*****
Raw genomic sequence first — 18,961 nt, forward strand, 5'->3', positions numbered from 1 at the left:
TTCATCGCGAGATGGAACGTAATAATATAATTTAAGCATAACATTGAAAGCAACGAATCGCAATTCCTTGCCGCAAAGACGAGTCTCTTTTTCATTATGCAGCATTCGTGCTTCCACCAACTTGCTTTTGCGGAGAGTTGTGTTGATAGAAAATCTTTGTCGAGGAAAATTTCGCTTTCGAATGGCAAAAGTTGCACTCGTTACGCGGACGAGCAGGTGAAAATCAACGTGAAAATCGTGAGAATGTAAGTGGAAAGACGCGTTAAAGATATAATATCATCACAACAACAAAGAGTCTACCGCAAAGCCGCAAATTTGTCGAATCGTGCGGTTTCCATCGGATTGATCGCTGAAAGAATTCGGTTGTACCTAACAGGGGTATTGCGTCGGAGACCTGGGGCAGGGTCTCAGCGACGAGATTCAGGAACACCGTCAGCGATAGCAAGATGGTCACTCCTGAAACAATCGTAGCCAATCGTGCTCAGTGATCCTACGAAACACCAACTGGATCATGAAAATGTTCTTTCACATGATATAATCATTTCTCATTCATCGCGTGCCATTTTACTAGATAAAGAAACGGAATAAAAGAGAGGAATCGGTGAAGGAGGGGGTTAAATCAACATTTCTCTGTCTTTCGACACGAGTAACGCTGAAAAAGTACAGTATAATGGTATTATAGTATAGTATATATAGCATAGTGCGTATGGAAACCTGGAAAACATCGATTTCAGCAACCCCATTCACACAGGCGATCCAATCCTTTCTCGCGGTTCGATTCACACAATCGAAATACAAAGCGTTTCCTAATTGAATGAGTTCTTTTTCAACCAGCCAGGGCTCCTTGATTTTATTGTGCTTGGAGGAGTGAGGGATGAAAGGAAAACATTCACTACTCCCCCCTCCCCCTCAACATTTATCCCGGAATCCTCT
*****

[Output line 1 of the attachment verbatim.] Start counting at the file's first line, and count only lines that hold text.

Raw genomic sequence first — 18,961 nt, forward strand, 5'->3', positions numbered from 1 at the left: